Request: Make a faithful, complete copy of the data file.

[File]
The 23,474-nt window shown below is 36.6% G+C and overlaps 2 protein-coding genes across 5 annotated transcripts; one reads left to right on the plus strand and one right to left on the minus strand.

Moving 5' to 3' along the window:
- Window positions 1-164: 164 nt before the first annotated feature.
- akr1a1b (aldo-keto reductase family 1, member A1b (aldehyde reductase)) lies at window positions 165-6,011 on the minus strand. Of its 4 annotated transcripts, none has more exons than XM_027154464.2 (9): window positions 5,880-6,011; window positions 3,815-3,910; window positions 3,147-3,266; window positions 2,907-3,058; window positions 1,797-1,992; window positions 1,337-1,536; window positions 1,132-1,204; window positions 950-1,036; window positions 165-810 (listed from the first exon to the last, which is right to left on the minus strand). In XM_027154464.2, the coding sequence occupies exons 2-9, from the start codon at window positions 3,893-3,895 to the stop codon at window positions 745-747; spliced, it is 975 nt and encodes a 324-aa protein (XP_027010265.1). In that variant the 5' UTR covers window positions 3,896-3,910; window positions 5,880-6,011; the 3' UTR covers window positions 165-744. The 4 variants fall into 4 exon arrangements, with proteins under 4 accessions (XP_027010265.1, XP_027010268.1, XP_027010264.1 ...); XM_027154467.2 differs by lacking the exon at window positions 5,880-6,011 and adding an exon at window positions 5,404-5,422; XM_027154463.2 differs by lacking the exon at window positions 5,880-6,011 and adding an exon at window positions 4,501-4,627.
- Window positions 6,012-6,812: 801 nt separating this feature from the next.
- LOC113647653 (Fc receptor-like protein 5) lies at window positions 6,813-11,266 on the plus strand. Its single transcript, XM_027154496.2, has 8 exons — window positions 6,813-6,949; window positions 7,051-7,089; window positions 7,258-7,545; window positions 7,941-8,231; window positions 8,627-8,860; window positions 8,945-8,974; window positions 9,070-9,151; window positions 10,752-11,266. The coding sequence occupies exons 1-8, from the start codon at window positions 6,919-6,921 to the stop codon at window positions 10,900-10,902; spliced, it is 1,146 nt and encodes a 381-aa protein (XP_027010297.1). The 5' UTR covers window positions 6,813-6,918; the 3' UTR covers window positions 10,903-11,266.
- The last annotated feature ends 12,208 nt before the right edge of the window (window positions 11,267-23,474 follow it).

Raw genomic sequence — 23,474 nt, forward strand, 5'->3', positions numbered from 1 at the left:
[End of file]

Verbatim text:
The 23,474-nt window shown below is 36.6% G+C and overlaps 2 protein-coding genes across 5 annotated transcripts; one reads left to right on the plus strand and one right to left on the minus strand.

Moving 5' to 3' along the window:
- Window positions 1-164: 164 nt before the first annotated feature.
- akr1a1b (aldo-keto reductase family 1, member A1b (aldehyde reductase)) lies at window positions 165-6,011 on the minus strand. Of its 4 annotated transcripts, none has more exons than XM_027154464.2 (9): window positions 5,880-6,011; window positions 3,815-3,910; window positions 3,147-3,266; window positions 2,907-3,058; window positions 1,797-1,992; window positions 1,337-1,536; window positions 1,132-1,204; window positions 950-1,036; window positions 165-810 (listed from the first exon to the last, which is right to left on the minus strand). In XM_027154464.2, the coding sequence occupies exons 2-9, from the start codon at window positions 3,893-3,895 to the stop codon at window positions 745-747; spliced, it is 975 nt and encodes a 324-aa protein (XP_027010265.1). In that variant the 5' UTR covers window positions 3,896-3,910; window positions 5,880-6,011; the 3' UTR covers window positions 165-744. The 4 variants fall into 4 exon arrangements, with proteins under 4 accessions (XP_027010265.1, XP_027010268.1, XP_027010264.1 ...); XM_027154467.2 differs by lacking the exon at window positions 5,880-6,011 and adding an exon at window positions 5,404-5,422; XM_027154463.2 differs by lacking the exon at window positions 5,880-6,011 and adding an exon at window positions 4,501-4,627.
- Window positions 6,012-6,812: 801 nt separating this feature from the next.
- LOC113647653 (Fc receptor-like protein 5) lies at window positions 6,813-11,266 on the plus strand. Its single transcript, XM_027154496.2, has 8 exons — window positions 6,813-6,949; window positions 7,051-7,089; window positions 7,258-7,545; window positions 7,941-8,231; window positions 8,627-8,860; window positions 8,945-8,974; window positions 9,070-9,151; window positions 10,752-11,266. The coding sequence occupies exons 1-8, from the start codon at window positions 6,919-6,921 to the stop codon at window positions 10,900-10,902; spliced, it is 1,146 nt and encodes a 381-aa protein (XP_027010297.1). The 5' UTR covers window positions 6,813-6,918; the 3' UTR covers window positions 10,903-11,266.
- The last annotated feature ends 12,208 nt before the right edge of the window (window positions 11,267-23,474 follow it).

Raw genomic sequence — 23,474 nt, forward strand, 5'->3', positions numbered from 1 at the left: